- Living well at home
Homeshare Matching householders with people in exchange for support
What is the problem this innovation solves?
Homeshare brings together people with spare rooms with people who are happy to chat and lend a hand around the house in return for affordable, sociable accommodation. It is a simple concept with numerous and wide-ranging benefits for all participants. It has the potential to be an effective and sustainable response to several key policy challenges, including tackling loneliness, helping an aging population stay in their own homes for longer, and providing affordable accommodation for young people, students and low-paid workers.
Homeshare brings together two unrelated people to share a home for mutual benefit. Typically, an older householder with a room to spare will be carefully matched with someone needing low-cost accommodation who is able to provide an agreed amount of support in exchange. Local Homeshare Organisations carefully vet, match and oversee each unique Homeshare arrangment. The support provided might include: Help with daily living tasks such as shopping, cooking and cleaning; companionship; overnight security; and/or engagement with local social activities. Homeshare itself does not provide any element of personal care for the householder.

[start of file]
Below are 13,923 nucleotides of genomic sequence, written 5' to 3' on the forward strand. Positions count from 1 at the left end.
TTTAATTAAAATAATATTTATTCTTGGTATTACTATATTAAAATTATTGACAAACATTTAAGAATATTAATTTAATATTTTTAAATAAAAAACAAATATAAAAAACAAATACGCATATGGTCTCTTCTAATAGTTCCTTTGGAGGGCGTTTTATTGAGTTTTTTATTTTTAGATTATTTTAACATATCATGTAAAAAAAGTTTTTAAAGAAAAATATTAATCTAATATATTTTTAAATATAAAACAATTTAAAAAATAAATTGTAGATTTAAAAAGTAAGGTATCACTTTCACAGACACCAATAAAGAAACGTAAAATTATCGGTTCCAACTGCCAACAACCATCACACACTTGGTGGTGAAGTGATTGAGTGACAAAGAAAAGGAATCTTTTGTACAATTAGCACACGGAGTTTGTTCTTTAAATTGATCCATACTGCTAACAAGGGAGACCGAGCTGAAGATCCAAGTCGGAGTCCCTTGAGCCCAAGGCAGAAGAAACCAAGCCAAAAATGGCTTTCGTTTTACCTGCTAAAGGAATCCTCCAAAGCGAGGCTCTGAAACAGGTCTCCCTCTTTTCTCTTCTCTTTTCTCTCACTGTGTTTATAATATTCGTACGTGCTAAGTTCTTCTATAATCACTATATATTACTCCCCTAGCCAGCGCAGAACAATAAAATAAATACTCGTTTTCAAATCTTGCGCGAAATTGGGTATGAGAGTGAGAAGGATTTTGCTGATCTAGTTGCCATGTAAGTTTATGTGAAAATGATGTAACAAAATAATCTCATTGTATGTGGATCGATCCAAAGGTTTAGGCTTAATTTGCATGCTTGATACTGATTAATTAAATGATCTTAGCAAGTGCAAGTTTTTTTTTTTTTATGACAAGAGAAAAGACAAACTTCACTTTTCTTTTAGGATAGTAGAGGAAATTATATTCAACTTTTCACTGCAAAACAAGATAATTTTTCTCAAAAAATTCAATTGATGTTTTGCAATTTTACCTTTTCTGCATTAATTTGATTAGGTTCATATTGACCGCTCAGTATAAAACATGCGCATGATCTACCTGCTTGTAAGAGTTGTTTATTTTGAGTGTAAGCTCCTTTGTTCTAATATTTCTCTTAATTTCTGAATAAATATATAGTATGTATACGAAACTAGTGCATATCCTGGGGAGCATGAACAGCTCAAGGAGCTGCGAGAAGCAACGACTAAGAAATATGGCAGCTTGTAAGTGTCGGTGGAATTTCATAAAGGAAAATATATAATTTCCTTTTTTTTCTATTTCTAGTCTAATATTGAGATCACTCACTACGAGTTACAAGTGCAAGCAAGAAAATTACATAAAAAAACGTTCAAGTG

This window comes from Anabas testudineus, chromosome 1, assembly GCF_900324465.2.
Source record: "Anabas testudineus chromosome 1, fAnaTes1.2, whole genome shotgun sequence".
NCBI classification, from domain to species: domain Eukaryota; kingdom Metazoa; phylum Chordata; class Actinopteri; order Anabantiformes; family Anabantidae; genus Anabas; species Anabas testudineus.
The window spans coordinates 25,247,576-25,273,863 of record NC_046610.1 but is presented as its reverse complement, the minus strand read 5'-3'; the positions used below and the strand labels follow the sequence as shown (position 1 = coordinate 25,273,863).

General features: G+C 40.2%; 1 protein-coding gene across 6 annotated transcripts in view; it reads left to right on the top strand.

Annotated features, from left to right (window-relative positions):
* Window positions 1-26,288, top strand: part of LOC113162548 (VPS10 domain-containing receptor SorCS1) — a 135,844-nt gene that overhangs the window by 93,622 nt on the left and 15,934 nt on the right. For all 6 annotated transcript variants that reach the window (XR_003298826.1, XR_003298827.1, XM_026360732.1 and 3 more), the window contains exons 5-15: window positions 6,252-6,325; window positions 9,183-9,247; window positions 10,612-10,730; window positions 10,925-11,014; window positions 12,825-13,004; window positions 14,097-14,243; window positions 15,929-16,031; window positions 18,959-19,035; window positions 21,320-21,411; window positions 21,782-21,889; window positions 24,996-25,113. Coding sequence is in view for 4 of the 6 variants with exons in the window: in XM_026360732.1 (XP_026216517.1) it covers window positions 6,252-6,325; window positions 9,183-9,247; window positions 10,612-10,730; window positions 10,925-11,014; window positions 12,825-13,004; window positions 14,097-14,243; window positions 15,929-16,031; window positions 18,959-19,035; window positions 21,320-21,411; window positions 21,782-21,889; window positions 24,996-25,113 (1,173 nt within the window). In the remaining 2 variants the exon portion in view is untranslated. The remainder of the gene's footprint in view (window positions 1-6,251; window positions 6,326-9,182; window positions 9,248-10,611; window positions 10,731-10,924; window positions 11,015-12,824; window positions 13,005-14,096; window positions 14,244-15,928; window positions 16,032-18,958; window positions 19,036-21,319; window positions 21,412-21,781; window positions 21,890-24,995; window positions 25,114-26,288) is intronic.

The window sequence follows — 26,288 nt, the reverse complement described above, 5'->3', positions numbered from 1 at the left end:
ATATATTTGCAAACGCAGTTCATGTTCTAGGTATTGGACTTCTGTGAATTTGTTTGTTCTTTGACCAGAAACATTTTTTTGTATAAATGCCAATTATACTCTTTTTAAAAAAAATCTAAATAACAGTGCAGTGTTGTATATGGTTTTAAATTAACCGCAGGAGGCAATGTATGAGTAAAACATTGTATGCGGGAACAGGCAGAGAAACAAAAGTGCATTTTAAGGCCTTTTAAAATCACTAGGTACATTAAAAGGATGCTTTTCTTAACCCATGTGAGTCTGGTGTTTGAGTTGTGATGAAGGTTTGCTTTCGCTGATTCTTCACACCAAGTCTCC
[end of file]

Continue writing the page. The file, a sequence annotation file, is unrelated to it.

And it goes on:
There is currently no formal academic research to underpin the difference Homeshare makes, but a key piece of research headed by the Social Care Institute for Excellence was published in 2017. Case studies show the difference Homeshare is making to those participating and we have anecdotal evidence that supports that there are significant savings to be made due to a potential reduction in trips, slips and falls and use of other services such as home help. There are also potential savings due to improved wellbeing as a result of companionship and quality accommodation.
Older people able to stay in their own homes for longer and live happier, healthier lives, and feel re-engaged and connected to their local communities. Access to good-qulaity, affordable accommodation for a range of Homeshare participants. Bringing generations together and reducing loneliness and isolation in both young and old.
Stage/spread (where it is/how much is there?)
There are 21 Homeshare Organisations supporting over 500 Homeshare matches across the UK. Five of these organisations are able to provide national coverage. The number of Homeshare arrangements is growing year by year. Several organisations started trading in 2019 with several more due to start delivering Homeshare during 2020 so we expect to see an impact from this over the coming years.
What would councils/local areas need to do or have in place to enable it to happen?
Form working partnerships with existing Homeshare schemes or support/take a lead role in the development or expansion of schemes in areas not yet fully serviced by Homeshare.
What would kill it?
Lack of support and/or promotion from Local Authorities and local Health and Social Care professionals. Lack of engagement by older people.
Where to go for more information
The national body for Homeshare is Shared Lives Plus. We provide support, training, events and resources for our members and those interested in developing Homeshare and aim to influence national and local policy.